3. Let the lawn go brown. This applies to dry-summer climates. Not all neighborhoods allow brown lawns, and not all spouses allow them. If you can get away from it, quit watering it, let it go brown. Cut any weeds that come up. When the rains start again, the lawn will green up and grow again. Mine has for the past 5 years. This is nature's cycle. Expectation of green lawn in a dry-summer climate is zone-denial. Tell the neighbors to get over it. Meanwhile, you save the cost of energy, gas/electricity if you are using a power mower; cut back on the water bill, and can be smug about your environmental consciousness.
I can vouch for the cardboard mulch. In my rainy climate it doesnt last 2 years because of the rain. That is enough time to kill grass or weeds. I cover it with straw.
The water barrels sound great! I need to look into that. We have a well, but rainwater would be better.
Some rugs might work well. I haven't done that either!
Oh I really love this article. I am trying to spruce up my garden in my yard. Thanks!
Moving this post back to the top... Still relevant.
I would emphasize more, starting from seeds and cuttings.
Exchange starts with friends and contacts, in person and on line.
Saving seeds that grow true or are OK if they don't. Saving seeds is a good way to develop locally adapted varieties, and also to bring in new genetic diversity to your area.
Scrounge - I have some great plants from discards, found while walking the dogs or at yard and estate sales, waiting to be hauled away.
Rustle - With some ethical precautions. Don't steal without asking the owner of the property, but there are roadside plants and abandoned houses and cemeteries, and old cemeteries where the manager will let you take some rose or shrub cuttings, or iris rhizomes. These abandoned plants, by the mere fact that they survived, are well adapted to your own region. Darwinian choices at their finest.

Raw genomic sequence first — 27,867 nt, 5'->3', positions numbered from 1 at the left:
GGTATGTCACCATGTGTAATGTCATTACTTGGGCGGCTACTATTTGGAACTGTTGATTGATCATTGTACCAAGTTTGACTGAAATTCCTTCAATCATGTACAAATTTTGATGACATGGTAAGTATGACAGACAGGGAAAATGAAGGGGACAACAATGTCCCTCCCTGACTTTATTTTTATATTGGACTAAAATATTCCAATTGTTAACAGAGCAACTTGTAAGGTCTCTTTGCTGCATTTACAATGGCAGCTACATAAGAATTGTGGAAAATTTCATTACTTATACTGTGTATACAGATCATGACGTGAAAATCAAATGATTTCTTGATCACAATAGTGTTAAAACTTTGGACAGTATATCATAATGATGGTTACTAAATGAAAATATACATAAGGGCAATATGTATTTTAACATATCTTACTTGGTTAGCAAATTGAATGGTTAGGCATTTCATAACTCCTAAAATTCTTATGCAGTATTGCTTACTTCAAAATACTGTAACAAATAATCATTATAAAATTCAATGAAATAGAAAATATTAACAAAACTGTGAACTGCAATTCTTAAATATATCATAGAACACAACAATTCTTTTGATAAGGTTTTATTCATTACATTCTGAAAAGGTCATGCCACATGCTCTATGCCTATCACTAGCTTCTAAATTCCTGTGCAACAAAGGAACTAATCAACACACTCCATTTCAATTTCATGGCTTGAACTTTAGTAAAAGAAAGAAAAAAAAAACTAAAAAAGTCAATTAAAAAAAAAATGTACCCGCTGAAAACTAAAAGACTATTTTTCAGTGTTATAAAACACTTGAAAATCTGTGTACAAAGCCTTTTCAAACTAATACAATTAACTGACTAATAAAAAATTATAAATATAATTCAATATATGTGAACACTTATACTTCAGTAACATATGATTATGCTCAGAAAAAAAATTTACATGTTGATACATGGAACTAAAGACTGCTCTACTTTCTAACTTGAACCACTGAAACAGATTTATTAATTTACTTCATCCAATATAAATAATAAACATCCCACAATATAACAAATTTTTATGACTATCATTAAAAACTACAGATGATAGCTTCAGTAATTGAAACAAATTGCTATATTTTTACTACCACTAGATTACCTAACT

Close-out, end of season, mark down. Be careful with these - some are good only with compost. Still, I have a rhubarb, some shrubs, and perennials that just needed some TLC and were marked down to near-give-away. OK if you are careful and don't mind the risk and sometimes wait for recovery.
10. Remove your grass lawn. Replace it with a pollinator lawn. This is one of the best things you can do as a private citizen to help bring back our bee population. Replacing your lawn with native low-maintenance cover crops such as clover is beneficial to bees and other pollinators. It also increases the space for planting larger plants, such as flowers and vegetables. Finally, no chemicals are necessary and your yard's ability to absorb rainwater and runoff with be enhanced http://organicgardening.about.com/od/lawns/a/Hos-To-Plant-A-Bee-fri....
That sounds perfect to me! Im a big fan of bees and other friendly insects!
I started two scarlett maples from seedlings about seven years ago and they're already over thirty feet tall. I also have two star magnolias that a friend twigged for me and they grew over three ft in two years and one of them bloomed the third. I have three wild butterfly weeds that bloom bright orange, they shame the store bought ones, that I dug out of a field beside the public hwy. And wild pink honeysuckle vine from the woods. I've transplanted various daffodils that were growing along the road where abandoned homesteads used to be. And liliac bushes. The wild ones are always healthier and have much brighter color.
Daniel, I enjoyed your post. Good ideas and information.
Maybe I shouldn't mention it, but when you talked about saving some illegally discarded flowers, you said (perhaps to deflect any criticisms) the official term was “scrounging”.
No offense intended, but I don’t like the word “scrounging”. It has a very bad connotation (and denotation). Perhaps I don’t appreciate the intended use, but I would call it “gleaning”.
OK, gleaning it is!